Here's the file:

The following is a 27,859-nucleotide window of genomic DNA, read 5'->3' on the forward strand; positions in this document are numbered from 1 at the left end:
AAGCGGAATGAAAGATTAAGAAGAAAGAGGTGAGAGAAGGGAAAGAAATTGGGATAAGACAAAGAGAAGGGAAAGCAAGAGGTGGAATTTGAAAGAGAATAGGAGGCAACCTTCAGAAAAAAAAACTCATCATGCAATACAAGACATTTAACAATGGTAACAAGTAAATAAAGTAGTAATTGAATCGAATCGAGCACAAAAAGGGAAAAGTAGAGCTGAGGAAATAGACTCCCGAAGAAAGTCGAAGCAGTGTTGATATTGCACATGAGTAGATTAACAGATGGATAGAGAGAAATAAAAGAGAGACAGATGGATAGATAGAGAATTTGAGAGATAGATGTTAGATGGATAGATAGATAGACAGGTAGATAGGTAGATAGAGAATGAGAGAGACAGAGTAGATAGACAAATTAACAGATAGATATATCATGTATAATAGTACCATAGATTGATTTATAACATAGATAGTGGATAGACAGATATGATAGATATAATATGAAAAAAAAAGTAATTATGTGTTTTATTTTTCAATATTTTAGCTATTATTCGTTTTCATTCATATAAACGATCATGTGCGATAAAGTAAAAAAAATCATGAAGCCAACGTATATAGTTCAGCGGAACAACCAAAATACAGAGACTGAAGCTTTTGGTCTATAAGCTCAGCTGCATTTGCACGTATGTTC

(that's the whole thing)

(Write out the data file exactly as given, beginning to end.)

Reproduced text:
The following is a 27,859-nucleotide window of genomic DNA, read 5'->3' on the forward strand; positions in this document are numbered from 1 at the left end:
AAGCGGAATGAAAGATTAAGAAGAAAGAGGTGAGAGAAGGGAAAGAAATTGGGATAAGACAAAGAGAAGGGAAAGCAAGAGGTGGAATTTGAAAGAGAATAGGAGGCAACCTTCAGAAAAAAAAACTCATCATGCAATACAAGACATTTAACAATGGTAACAAGTAAATAAAGTAGTAATTGAATCGAATCGAGCACAAAAAGGGAAAAGTAGAGCTGAGGAAATAGACTCCCGAAGAAAGTCGAAGCAGTGTTGATATTGCACATGAGTAGATTAACAGATGGATAGAGAGAAATAAAAGAGAGACAGATGGATAGATAGAGAATTTGAGAGATAGATGTTAGATGGATAGATAGATAGACAGGTAGATAGGTAGATAGAGAATGAGAGAGACAGAGTAGATAGACAAATTAACAGATAGATATATCATGTATAATAGTACCATAGATTGATTTATAACATAGATAGTGGATAGACAGATATGATAGATATAATATGAAAAAAAAAGTAATTATGTGTTTTATTTTTCAATATTTTAGCTATTATTCGTTTTCATTCATATAAACGATCATGTGCGATAAAGTAAAAAAAATCATGAAGCCAACGTATATAGTTCAGCGGAACAACCAAAATACAGAGACTGAAGCTTTTGGTCTATAAGCTCAGCTGCATTTGCACGTATGTTC